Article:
Editor’s Note: Since May 2017, Brandon Williams, Colorado’s Digital Transformation Officer, has been publishing videos in which he “walks and talks” with his colleagues at the Colorado Governor’s Office of Information Technology. In June 2017, StateScoop and OIT partnered to give the series a home on StateScoop. The posts are also available on OIT’s blog , and via a YouTube playlist .
Gary Hodge has achieved something my parents and teachers would be proud of — he made me care about math.
I was a history major in college — driven by heart and emotion rather than logic, and I freely admit math is not my strong point.
Gary, however, showed me how to use math to tell a story that I care deeply about: cost avoidance.
At the Colorado Governor’s Office of Information Technology, the money we spend is not OIT’s money. It is my money. It is my family’s money. It is my friends’ hard-earned dollars that have ended up as tax dollars.
When government asks for money to spend, it’s on the hook to demonstrate the return on that investment and the cost savings or avoidance. There is so much room for improvement here. How often does it feel like we start a project, hurl a few numbers at a board and jam on, finishing that project and immediately jumping to take on the next challenge? Time goes on and lessons learned are lost, past project fiscal analysis discarded or forgotten, and the world of the “now” has taken over.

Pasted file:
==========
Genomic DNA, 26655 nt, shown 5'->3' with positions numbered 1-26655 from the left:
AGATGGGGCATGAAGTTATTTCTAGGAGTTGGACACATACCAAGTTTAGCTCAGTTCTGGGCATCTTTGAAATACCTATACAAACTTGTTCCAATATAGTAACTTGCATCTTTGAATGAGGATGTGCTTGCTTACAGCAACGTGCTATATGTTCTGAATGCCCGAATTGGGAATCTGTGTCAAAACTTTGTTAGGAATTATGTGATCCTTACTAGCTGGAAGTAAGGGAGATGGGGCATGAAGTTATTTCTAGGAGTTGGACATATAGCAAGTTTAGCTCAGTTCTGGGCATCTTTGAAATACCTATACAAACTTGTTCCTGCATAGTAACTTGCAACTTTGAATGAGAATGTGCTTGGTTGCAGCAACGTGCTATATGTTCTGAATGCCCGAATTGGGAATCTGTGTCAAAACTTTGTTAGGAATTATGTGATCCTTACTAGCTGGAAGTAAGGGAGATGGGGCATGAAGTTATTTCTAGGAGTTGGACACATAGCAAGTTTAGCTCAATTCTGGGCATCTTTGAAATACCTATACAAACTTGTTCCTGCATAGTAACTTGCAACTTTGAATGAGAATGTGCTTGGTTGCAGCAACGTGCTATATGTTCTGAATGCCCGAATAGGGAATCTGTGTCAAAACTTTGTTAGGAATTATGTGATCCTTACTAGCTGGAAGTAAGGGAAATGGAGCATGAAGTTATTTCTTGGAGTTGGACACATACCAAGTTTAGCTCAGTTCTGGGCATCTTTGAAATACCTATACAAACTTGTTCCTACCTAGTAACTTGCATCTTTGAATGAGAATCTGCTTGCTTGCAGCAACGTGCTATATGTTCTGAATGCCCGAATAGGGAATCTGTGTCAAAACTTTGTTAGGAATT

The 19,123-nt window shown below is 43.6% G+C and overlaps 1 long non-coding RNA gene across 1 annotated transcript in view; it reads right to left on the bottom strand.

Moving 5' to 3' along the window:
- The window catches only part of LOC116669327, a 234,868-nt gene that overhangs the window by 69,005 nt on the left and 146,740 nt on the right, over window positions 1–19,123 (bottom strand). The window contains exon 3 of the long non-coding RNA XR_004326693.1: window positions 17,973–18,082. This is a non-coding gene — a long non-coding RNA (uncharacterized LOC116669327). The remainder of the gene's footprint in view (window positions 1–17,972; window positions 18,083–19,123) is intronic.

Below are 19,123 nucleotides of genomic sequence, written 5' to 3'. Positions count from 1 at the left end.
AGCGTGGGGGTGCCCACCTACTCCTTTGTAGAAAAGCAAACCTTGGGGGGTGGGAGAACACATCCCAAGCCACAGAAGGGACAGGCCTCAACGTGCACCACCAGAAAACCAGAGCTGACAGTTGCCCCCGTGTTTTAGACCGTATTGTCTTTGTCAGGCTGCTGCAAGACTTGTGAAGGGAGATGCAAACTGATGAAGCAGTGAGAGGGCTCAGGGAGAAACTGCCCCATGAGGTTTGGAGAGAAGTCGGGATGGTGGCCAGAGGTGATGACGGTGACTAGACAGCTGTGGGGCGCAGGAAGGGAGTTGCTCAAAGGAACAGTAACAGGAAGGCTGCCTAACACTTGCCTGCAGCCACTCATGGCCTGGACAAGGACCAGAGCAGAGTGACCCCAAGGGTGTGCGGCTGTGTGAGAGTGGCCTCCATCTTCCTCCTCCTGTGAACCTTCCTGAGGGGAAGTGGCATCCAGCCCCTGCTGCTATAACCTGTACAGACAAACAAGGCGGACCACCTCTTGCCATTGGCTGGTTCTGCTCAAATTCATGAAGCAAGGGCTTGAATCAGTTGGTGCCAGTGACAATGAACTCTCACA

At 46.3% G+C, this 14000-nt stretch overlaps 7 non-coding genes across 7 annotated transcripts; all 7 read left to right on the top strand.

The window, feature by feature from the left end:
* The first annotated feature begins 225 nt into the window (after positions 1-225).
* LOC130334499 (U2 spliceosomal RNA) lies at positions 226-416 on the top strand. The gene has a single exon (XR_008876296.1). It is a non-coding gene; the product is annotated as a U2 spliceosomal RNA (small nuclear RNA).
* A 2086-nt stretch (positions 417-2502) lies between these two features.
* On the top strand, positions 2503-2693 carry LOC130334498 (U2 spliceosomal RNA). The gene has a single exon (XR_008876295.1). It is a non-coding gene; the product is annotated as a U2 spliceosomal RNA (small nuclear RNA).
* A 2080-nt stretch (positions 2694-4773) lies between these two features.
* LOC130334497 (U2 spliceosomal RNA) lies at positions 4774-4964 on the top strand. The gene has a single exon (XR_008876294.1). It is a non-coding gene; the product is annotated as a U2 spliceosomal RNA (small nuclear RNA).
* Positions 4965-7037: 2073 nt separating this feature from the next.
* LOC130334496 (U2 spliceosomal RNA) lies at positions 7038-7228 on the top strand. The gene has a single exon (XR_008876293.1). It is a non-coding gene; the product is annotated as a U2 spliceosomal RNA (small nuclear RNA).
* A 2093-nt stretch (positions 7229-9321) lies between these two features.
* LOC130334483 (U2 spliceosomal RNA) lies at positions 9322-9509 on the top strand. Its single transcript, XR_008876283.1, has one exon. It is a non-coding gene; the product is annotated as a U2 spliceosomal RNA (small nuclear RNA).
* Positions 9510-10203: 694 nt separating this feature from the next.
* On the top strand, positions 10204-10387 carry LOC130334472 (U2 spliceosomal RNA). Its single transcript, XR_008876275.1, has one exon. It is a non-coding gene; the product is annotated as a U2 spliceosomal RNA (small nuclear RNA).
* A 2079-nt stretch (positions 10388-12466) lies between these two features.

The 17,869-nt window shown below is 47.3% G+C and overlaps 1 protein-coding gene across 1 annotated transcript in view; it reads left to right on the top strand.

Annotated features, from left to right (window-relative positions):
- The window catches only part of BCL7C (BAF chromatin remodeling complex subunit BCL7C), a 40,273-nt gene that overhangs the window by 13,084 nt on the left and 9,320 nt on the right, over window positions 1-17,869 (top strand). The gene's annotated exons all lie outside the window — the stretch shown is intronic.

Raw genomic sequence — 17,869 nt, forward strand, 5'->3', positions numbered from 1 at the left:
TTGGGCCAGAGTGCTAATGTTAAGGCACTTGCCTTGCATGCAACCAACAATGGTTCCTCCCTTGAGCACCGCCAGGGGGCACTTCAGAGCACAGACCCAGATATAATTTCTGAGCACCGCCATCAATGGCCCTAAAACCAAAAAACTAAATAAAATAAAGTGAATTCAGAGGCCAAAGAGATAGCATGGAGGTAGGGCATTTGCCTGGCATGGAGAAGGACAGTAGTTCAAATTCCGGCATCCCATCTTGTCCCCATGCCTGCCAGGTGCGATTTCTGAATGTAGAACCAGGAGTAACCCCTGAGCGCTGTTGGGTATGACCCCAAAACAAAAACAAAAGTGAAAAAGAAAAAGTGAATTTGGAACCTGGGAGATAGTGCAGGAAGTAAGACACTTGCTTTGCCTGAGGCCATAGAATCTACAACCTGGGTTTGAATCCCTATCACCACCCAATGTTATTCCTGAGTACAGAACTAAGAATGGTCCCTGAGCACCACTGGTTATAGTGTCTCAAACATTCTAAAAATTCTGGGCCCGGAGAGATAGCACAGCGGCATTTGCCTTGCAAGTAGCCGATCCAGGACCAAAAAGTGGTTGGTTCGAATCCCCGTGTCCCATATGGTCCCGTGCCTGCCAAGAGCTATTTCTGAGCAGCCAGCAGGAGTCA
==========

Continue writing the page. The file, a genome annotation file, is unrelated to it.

A few years ago, I met Gary and started talking with him about how to invert that. My team is made up of liberal arts majors, who rely on tip calculators to get by (myself included). In talking with Gary, we wanted to front end, standardize, document and track our cost avoidance, meticulously noting contract stand-downs, reduction in duplication of spends, etc. We saw value in the story, but didn’t know quite how to tell it.
Gary helped us by giving us guidelines and templates, and patiently explaining the ins and outs. He provided resources such as the National Association of State Procurement Officers (NASPO) Benchmarking, Cost Savings and Avoidance Guidelines — something I would’ve never found nor read on my own in a million years — to help get our information in order.
The result? In the past several years we’ve reported north of $12.5 million in cost avoidance from our three person Google team — way in excess of what we’ve actually spent for the system.
In the first two years, our reporting constituted 80 percent for each year of the total reported cost avoidance for OIT.
While we are certainly proud of that, we were way more proud that for the fiscal year ending in 2016. We doubled our numbers ($7.2 million) yet only constituted 50 percent of the total reported cost avoidance, because other programs started to also identify, track and report theirs as well.
There are two convergences here that are important and why we aim to improve further:
Gary rocks. Not only as a fiscal officer that we’ve grown close with professionally, but personally just because he is Gary. Patient, guiding, kind and funny. We’re still working on a plan where he can retire and still play and help us break a few more things.
If you’re interested in doing a Walk & Talk in your state or local government, contact Jake Williams, StateScoop’s Associate Publisher and Director of Strategic Initiatives here .